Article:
Question 3: Descent Write a function descent (f: callable, x0: float, stepsize: float) -> float. Starting at xe, it…

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Question 3: Descent

Write a function descent (f: callable, x0: float, stepsize: float) -> float.

Starting at xe, it examines the value of f at all values spaced apart by stepsize, as long as

the values continue to get smaller. It returns the x last value checked before the function

started getting larger.

Exercise

We will see examples using the function bumpy, provided in the start code. It looks like this:

1.0-

0.5

0.0

-0.5

0

1

ter

2

3

h

4

If we start at x = 5, with a stepsize of 1, we see

that the function is smaller at 6, and still smaller

at 7, but then larger at 8. The smallest value we

see occurs at 7, so we can write the test:

check. within (“b0”, descent (bumpy, 5.0, 1.0),

7.0, 0.0001)

check.within (“b1”, descent (bumpy, 5.0, 0.42),

7.1, 0.0001)

If we start at x = 5, with a stepsize of 0.42, we

see that the function is smaller at 5.42, smaller

still at 5.84, 6.26, 6.68, and 7.1, but then larger

at 7.52. The smallest value we see occurs at 7.1,

so we can write the test:

Fin

1.0

0.5

0.0

-0.5

1.0

0.5

0.0

-0.5

·10

6

0

0

7

1

1

8

2

2

3

w₁

3

5.0

4 5

5.0

6.0

4 5

6

5.84

5.42

6.26

6

7.0

Ⓒ

8.0

7 8

6.68 7.52

7.19

7 8 If we start at x = 2.5, with a stepsize of 0.42, we

see that the function is smaller at 2.92, smaller

still at 3.34, but then larger at 3.76. The smallest

value we see occurs at 3.34, so we can write the

test:

check.within (“b2”, descent (bumpy, 2.5, 0.42),

3.34, 0.0001)

If we start at x = 2.5, with a stepsize of 1.0, we

see that the function is smaller at 3.5, smaller still

at 4.5, but then larger at 5.5. The smallest value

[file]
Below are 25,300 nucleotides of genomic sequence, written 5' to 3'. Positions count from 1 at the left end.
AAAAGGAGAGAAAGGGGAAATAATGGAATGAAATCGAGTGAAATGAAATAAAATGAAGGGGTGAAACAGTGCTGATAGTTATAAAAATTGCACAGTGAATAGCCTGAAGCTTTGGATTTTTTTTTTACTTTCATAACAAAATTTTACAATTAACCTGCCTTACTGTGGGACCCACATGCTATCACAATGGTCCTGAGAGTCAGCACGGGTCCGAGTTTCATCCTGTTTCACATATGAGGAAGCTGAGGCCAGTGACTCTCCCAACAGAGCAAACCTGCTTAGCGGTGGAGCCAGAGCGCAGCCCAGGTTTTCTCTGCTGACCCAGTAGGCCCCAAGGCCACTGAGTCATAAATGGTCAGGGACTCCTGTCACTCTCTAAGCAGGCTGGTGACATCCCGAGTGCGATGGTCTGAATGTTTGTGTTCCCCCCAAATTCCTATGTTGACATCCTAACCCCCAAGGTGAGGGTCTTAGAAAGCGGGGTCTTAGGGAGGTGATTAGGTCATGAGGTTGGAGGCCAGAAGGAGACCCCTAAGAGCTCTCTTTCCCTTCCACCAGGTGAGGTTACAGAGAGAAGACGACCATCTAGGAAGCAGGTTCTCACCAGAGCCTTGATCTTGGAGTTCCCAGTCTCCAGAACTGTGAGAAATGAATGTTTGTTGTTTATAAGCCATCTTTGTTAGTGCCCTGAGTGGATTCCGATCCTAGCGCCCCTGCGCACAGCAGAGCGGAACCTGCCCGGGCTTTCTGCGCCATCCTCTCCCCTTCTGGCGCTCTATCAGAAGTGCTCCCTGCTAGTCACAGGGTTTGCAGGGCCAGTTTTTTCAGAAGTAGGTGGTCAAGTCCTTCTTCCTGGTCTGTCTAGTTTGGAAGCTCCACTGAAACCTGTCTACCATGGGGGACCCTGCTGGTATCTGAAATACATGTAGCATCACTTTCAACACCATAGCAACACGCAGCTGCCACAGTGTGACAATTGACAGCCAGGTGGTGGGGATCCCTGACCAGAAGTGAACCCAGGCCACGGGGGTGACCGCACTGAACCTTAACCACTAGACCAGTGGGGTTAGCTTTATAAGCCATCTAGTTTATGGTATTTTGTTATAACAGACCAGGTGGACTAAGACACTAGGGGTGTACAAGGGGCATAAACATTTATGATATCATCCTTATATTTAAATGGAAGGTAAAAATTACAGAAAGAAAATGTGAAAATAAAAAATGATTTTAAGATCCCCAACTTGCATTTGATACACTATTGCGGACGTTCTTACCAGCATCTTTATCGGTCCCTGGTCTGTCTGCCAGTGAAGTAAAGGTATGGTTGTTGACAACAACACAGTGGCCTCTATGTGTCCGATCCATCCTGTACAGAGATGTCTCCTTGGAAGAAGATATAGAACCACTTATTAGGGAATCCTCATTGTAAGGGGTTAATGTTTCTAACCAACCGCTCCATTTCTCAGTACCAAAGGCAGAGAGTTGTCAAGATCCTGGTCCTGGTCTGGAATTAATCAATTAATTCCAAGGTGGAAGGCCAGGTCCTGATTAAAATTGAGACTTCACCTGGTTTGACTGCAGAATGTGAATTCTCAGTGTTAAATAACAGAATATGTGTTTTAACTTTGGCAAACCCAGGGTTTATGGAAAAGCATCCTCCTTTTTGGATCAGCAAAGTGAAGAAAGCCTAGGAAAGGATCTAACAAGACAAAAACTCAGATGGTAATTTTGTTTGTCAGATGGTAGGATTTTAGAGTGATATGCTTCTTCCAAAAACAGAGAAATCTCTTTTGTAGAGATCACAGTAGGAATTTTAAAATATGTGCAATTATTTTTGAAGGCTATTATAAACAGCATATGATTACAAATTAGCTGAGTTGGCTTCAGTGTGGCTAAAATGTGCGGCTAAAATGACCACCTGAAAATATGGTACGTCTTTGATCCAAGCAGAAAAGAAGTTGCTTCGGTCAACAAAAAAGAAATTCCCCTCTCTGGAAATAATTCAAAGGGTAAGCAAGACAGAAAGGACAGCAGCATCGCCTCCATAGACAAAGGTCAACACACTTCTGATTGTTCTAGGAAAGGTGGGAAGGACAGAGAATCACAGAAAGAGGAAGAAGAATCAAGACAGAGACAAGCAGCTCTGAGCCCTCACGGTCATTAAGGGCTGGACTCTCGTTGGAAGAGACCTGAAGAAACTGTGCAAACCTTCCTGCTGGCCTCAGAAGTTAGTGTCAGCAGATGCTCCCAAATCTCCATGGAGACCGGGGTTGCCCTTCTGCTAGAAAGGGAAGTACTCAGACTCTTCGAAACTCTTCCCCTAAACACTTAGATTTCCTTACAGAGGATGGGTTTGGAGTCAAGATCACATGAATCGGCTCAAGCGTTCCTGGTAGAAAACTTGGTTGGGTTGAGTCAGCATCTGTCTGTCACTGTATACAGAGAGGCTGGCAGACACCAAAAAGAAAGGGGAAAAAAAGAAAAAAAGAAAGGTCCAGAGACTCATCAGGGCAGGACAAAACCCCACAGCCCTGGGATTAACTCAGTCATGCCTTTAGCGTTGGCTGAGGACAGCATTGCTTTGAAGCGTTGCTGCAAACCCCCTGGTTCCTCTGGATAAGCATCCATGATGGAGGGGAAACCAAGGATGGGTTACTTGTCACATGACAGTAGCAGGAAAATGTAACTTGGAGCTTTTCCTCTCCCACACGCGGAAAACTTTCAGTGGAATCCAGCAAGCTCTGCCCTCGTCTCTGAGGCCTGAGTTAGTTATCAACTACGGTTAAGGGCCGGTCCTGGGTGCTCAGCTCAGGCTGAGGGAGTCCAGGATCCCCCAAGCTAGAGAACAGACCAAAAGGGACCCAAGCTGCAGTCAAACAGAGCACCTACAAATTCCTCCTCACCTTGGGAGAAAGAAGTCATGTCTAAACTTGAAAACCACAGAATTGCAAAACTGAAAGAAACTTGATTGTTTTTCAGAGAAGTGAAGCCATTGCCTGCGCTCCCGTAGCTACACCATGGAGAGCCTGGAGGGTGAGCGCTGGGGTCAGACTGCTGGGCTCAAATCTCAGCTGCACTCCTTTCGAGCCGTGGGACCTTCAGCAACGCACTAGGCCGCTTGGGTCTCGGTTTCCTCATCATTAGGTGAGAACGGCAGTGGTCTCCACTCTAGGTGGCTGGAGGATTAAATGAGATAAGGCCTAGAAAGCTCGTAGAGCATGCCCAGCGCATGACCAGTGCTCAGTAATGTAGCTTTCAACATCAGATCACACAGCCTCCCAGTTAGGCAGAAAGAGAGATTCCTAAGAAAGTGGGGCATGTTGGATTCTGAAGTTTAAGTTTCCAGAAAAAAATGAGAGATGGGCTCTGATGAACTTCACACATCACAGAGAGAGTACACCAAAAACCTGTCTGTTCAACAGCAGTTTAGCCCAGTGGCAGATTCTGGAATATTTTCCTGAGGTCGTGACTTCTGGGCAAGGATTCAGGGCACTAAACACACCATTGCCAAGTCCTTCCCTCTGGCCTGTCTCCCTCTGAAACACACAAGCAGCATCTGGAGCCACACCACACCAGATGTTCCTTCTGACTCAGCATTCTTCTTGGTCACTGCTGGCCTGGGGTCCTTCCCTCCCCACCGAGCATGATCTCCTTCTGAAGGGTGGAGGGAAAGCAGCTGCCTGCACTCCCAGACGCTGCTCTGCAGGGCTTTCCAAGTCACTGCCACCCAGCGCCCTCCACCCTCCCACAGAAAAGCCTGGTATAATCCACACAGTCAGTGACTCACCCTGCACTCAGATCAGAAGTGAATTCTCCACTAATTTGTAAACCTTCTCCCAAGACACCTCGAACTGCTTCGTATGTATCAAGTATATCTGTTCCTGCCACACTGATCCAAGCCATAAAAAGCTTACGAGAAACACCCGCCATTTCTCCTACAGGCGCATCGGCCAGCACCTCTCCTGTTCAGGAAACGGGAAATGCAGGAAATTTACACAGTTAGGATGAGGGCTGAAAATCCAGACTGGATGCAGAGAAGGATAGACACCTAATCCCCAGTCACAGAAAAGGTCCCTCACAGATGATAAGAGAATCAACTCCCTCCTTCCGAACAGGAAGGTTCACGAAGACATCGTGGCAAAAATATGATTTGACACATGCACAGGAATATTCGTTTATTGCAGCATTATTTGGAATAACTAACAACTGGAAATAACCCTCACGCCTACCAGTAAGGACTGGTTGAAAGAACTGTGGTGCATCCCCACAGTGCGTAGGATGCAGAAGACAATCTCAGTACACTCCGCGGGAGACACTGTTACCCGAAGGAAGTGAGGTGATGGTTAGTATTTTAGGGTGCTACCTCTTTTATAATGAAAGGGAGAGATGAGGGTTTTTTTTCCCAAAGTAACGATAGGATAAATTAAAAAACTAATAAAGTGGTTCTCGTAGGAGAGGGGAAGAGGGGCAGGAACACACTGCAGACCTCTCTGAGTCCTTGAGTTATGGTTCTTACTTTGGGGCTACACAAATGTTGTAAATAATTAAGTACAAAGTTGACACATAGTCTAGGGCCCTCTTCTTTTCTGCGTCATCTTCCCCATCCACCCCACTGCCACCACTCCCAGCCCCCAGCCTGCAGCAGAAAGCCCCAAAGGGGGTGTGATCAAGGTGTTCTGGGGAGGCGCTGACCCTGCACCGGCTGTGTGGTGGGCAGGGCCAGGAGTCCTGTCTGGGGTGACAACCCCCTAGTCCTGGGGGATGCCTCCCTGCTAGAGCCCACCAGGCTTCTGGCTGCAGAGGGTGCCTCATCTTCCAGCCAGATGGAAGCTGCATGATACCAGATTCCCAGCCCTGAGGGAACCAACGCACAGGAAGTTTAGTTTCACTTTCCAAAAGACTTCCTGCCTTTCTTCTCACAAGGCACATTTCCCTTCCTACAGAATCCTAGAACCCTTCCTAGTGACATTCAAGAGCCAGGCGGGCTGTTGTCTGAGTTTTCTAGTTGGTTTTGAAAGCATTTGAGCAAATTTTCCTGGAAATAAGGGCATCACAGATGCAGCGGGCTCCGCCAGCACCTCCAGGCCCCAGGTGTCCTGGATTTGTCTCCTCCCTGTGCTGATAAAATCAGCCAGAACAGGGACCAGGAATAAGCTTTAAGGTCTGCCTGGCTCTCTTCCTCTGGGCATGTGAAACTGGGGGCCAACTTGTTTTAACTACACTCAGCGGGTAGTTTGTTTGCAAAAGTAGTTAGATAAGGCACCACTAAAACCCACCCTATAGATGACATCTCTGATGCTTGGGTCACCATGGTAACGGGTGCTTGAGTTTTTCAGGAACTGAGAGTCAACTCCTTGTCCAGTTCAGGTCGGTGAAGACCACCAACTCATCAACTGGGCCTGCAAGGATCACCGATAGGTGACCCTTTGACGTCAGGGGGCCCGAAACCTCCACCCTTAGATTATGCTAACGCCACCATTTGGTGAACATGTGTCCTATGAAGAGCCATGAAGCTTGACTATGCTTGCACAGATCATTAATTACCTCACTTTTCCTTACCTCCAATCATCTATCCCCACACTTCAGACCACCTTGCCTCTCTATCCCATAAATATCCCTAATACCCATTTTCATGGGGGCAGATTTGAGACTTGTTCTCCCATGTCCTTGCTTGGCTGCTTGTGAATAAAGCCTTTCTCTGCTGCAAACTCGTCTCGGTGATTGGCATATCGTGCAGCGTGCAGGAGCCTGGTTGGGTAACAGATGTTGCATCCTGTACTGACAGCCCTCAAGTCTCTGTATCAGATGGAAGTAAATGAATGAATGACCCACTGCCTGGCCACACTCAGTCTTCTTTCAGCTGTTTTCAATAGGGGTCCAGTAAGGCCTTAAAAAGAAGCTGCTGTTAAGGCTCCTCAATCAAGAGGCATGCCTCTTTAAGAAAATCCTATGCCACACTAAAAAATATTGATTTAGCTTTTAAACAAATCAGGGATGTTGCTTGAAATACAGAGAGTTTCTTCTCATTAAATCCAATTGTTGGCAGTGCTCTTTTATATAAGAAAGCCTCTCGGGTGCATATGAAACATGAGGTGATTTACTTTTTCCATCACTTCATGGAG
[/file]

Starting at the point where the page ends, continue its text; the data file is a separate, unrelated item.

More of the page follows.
we see occurs at 4.5, so we can write the test:

check.within (“b2”, descent (bumpy, 2.5, 1.00),

4.5, 0.0001)

1.0

0.5-

0.0

-0.5

1.0

0.5

0.0

-0.5

0

1

2

2.5

43.34

2.92

2.5

3.76

3

3,5

4 5

Ⓡ

5.5

7 8

0 1

2

3 4

5

6 7 8

The provided function parabola corresponds to p(x) = (x – 2)², which has a minimum as x = 2.

For additional examples:

• Starting at x = -1, with a stepsize of 1.0, we see that p(-1) = 9, p(0) = 4, p(1) = 1,

p(2) = 0, and finally p(3) = 1. The smallest value we see occurs at 2, so we can write the

test:

check. within (“P0”, descent (parabola, -1.0, 1.0), 2.0, 0.0001)

• Starting at x = 0, with a stepsize of 0.7, we see that p(0) = 4, p(0.7) = 1.69, p(1.4) = 0.36,

p(2.1) = 0.01, and finally p(2.8) = 0.64. The smallest value we see occurs at 2.1, so we

can write the test:

check.within(“p1”, descent (parabola, 0.0, 0.7), 2.1, 0.0001)

Do not test your function only with bumpy and parabola. It should work for any appropriate

function.

Create additional simple mathematical functions to use for tests of descent.

(A function such as d(x) = -x will not work, since it keeps getting smaller, forever. Your

program could never find a point where this function gets bigger.)

Expert Answer:

Answer rating: 100% (QA)

Answer def descent f x0 ste

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